The world we live in is often planned, pondered over and reviewed in our dreams while lying still, or sleeping in bed. Such a bed was placed as a nucleus in the new exhibit at RO2 Gallery in downtown Dallas. Around it hung messages of personal motivation and introspection. From there spun the web of this creative individual. The remnants of social interactions branched out into the annals of the gallery.
R Mateo Diago’s exhibits in every then… and now appear to cover the artists interaction with both the virtual and physical world. It all struck me as very relevant to our own conflicted age.
One section of a wall was covered with back-lit replicas of an iPhone. The images on the screen were of interactions with various people on the site known as Grindr, a location-based smart phone program used for gay men to meet. Sometimes things just happen, things that aren’t at all purposeful. A larger back-lit message beside it alerted the user that he had been removed from the site for violating the user agreement.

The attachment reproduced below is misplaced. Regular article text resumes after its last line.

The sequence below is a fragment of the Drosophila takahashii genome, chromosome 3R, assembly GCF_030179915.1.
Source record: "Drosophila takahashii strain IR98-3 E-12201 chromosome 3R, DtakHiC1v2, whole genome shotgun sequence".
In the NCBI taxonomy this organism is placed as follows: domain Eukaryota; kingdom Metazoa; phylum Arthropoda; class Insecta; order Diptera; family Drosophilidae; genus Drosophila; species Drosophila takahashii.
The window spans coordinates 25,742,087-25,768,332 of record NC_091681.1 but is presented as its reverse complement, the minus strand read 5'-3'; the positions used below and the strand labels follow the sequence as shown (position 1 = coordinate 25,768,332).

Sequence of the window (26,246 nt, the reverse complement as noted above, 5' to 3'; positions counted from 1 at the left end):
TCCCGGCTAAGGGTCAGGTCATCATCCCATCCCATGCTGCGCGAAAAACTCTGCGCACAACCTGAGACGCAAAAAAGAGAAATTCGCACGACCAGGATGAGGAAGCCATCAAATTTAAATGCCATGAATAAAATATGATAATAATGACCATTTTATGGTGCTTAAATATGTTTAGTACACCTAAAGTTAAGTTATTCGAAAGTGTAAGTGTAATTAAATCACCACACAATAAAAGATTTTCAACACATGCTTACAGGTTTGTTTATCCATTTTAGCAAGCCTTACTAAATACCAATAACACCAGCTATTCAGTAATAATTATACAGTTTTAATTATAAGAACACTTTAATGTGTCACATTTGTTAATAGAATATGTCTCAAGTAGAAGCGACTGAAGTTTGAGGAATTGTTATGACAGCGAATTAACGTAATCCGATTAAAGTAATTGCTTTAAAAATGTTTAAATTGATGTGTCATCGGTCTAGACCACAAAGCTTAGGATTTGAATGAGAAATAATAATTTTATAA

Another wall showed screenshots from Ichat. Here a conversation with a crazy religious aunt was juxtaposed with one of an atheist friend.
Thoughout the runs a theme of bumble bees and hives, perhaps symbolizing the world built through our interaction with it. A mannequin with a hive where the head should be contains a peep hole and key over the heart. Looking in you see a sink fill of water with a bumble bee on the edge.
Diago also uses found objects. An old dressing table with mirror shows the artist’s bare back with tatoos and hands tied. The drawers are missing, and a number of items, a key, a light bulb, a yo-yo and more, all painted white to contracts the black dresser, lie scattered on the floor.
Finally, three glass domes cover picture cubes hovering over bee hives in three different sizes. Perhaps they relate to the influence of the people in the photos in the artist’s life.
It was just then the gallery became occupied by a number of Santas, one with a bullhorn. Such odd interruptions can sometimes be the natural course of things.
The exhibit runs until January 21 at 110 N. Akard Street